Data Analysis ||
Data files for some examples
Example pages containing:
NCL: EEMD: Extended Empirical Mode Decomposition
CEEMDAN: Complete Ensemble Empirical Mode Decomposition with Adaptive Noise Analysis
An overview of Empirical Mode Decomposition is provided by
A project website for the course ELEC 301 at Rice University.
EMD (Empirical Mode Decomposition)
is an adaptive time-space analysis method suitable for processing series that
are non-stationary and non-linear. EMD performs operations that partition a
series into 'modes' (IMFs; Intrinsic Mode Functions) without leaving the
time domain. It can be compared to other time-space analysis methods like
Fourier Transforms and wavelet decomposition. Like these methods, EMD is
not based on physics. However, the modes may provide insight into various
signals contained within the data. In particular, the method is useful for
analyzing natural signals, which are most often non-linear and non-stationary.
Some common examples would include the Southern Oscillation Index (SOI), NINO-3.4 Index, etc.
EEMD (Ensemble EMD) is a noise assisted data analysis method.
EEMD consists of
"sifting" an ensemble of white noise-added signal.
EEMD can separate scales naturally without any a priori subjective criterion
selection as in the intermittence test for the original EMD algorithm.
Wu and Huang (2005) state:
"White noise is necessary to force the ensemble to exhaust all
possible solutions in the sifting process, thus making the different
scale signals to collate in the proper intrinsic mode functions (IMF)
dictated by the dyadic filter banks. As the EMD is a time space
analysis method, the white noise is averaged out with sufficient
number of trials; the only persistent part that survives the averaging
process is the signal, which is then treated as the true and more
physical meaningful answer." Further, they state: "[EEMD] represents a
substantial improvement over the original EMD and is a truly noise
assisted data analysis (NADA) method."
CEEMDAN (Complete Ensemble Empirical Mode Decomposition with Adaptive Noise)
is a variation of the EEMD algorithm that provides an exact reconstruction of the
original signal and a better spectral separation of the IMFs.
- Salisbury and Wimbush (2002):
"This empirical mode decomposition (EMD) method extracts the energy associated
with various intrinsic time scales in generating a collection of intrinsic mode
functions (IMFs). The IMFs have well-behaved Hilbert transforms, from which
instantaneous frequencies can be calculated. Thus, we can localize
any event in time as well as frequency."
- Lambert et al:
"The fact that the functions into which a signal is decomposed are all in the
time-domain and of the same length as the original signal allows for varying
frequency in time to be preserved. Obtaining IMFs from real world signals is
important because natural processes often have multiple causes, and each of
these causes may happen at specific time intervals. This type of data is evident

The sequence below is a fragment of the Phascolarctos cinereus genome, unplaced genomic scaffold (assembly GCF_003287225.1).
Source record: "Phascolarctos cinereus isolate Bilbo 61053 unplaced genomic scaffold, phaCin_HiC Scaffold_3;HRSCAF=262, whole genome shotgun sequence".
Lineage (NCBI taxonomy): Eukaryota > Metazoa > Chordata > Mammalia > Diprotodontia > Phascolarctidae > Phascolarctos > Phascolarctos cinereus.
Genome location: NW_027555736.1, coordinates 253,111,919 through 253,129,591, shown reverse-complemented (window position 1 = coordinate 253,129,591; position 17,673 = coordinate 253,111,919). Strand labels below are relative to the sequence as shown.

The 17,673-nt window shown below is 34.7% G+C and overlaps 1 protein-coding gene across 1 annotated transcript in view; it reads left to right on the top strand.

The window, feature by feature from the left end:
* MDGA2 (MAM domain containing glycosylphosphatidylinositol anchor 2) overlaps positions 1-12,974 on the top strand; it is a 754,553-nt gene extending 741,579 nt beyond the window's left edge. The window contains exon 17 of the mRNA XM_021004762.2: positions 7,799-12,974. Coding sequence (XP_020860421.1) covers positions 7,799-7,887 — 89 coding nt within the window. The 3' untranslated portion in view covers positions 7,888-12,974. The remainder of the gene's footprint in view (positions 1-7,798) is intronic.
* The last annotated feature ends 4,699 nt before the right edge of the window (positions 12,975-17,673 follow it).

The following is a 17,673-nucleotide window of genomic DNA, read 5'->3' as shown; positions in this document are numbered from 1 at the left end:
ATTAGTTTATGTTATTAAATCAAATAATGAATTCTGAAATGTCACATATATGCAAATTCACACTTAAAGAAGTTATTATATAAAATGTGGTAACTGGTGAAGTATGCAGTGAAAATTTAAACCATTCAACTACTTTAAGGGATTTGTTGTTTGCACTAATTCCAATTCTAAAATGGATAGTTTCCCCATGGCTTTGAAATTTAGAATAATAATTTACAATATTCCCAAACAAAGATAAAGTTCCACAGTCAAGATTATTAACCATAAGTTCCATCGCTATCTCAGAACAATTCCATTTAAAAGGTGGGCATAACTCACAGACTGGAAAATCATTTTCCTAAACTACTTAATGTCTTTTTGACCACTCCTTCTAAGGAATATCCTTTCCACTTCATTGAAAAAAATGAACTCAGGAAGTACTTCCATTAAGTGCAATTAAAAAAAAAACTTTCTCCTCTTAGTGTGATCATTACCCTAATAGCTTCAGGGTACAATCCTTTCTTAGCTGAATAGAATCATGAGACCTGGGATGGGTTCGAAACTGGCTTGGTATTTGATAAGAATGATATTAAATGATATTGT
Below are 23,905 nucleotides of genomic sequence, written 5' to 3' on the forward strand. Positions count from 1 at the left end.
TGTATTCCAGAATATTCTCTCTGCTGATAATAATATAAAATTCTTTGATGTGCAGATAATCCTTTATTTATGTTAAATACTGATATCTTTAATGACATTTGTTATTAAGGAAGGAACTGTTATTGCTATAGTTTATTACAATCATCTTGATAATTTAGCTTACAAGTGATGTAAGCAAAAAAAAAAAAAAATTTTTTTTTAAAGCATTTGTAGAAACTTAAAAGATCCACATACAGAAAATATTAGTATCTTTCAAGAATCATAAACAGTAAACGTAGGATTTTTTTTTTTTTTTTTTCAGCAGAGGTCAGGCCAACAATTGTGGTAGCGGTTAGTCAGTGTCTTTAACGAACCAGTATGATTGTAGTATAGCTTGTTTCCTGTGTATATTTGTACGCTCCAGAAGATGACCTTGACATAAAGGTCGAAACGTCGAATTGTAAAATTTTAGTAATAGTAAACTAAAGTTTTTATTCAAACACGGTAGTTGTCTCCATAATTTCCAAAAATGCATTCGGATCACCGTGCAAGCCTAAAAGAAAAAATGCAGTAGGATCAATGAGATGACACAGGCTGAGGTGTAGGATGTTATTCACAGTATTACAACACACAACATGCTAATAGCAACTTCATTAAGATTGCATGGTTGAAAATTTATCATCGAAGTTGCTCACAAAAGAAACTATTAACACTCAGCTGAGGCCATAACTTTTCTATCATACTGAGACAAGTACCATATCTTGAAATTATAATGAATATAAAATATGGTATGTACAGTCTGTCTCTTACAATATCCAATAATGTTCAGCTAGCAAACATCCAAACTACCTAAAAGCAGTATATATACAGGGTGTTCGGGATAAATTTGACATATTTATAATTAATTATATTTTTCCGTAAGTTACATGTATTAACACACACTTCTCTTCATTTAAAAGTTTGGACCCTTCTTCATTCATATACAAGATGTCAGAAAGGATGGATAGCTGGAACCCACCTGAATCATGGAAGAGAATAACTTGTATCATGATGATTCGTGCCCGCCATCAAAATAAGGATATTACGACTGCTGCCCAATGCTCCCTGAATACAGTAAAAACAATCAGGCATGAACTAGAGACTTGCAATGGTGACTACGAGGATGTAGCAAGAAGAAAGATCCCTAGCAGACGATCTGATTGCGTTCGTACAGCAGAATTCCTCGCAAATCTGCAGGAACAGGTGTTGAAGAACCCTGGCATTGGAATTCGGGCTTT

in an EMD analysis, but quite hidden in the Fourier domain or in wavelet coefficients."
IMPORTANT NOTE: NCL interfaces to C code
provided by Luukko et al. (2016). There have been reports that for
some of the modes, this code suffers from the mode mixing problem due
to the stoppage criterion that is used in P. Luukko's code. The NCL
team is looking into another version of EEMD to see if this issue can
Colominas, M. A., Schlotthauer, G., and Torres, M. E. (2014).
Improved complete ensemble EMD:
A suitable tool for biomedical signal processing.
Biomedical Signal Processing and Control, 14, 19-29.
Hsuan, R. (2014):
Ensemble Empirical Mode Decomposition Parameters Optimization for
Spectral Distance Measurement in Hyperspectral Remote Sensing Data
Remote Sens. 2014, 6(3), 2069-2083; doi:10.3390/rs6032069
Kim, D., and HS. Uh (2009):
EMD: A Package for Empirical Mode Decomposition and Hilbert Spectrum
Lambert et al
Empirical Mode Decomposiotion
Introduction to the Empirical Mode Decomposiotion Method
Salisbury, J.I. and Wimbush, M. (2002):
Using modern time series analysis techniques to predict
ENSO events from the SOI time series
Nonlinear Processes in Geophysics (2002) : 341-345
Torres, M. E., Colominas, M. A., Schlotthauer, G., & Flandrin, P. (2011, May):
A complete ensemble empirical mode decomposition with adaptive noise
(ICASSP), 2011 (pp. 4144-4147). DOI: 10.1109/ICASSP.2011.5947265.
Wang, T., M. Zhang, Q. Yu, and H. Zhang, 2012:
Comparing the applications of EMD and EEMD on time-frequency analysis
of seismic signal.
J. Appl. Geophys., 83, 29-34, doi:https://doi.org/10.1016/j.jappgeo.2012.05.002.
Wu, Z. and Huang, N. (2009):
Ensemble Empirical Mode Decomposition: A Noise-Assisted Data Analysis Method.
Advances in Adaptive Data Analysis. Vol. 1, No. 1 (2009) 1-41.
Wu, Z, et al (2015):
Fast multidimensional ensemble empirical mode decomposition for the
analysis of big spatio-temporal datasets
Philos Trans A Math Phys Eng Sci. 2016 Apr 13; 374(2065): 20150197.
Wu, Y. and Shen, BW (2016):
An Evaluation of the Parallel Ensemble Empirical Mode Decomposition Method
in Revealing the Role of Downscaling Processes Associated with
African Easterly Waves in Tropical Cyclone Genesis
[lots of references]
There are two Ensemble Empirical Mode Decomposition functions:
NCL version 6.4.0 or higher is required to use the code below.
The scripts below are intended to be 'guide' to usage. They may
work directly but, generally, the user will have to make some changes to the scripts.
Read grid surface temperatures from latitudes nearest the North Pole.
[Source: L. Terray, CERFACS]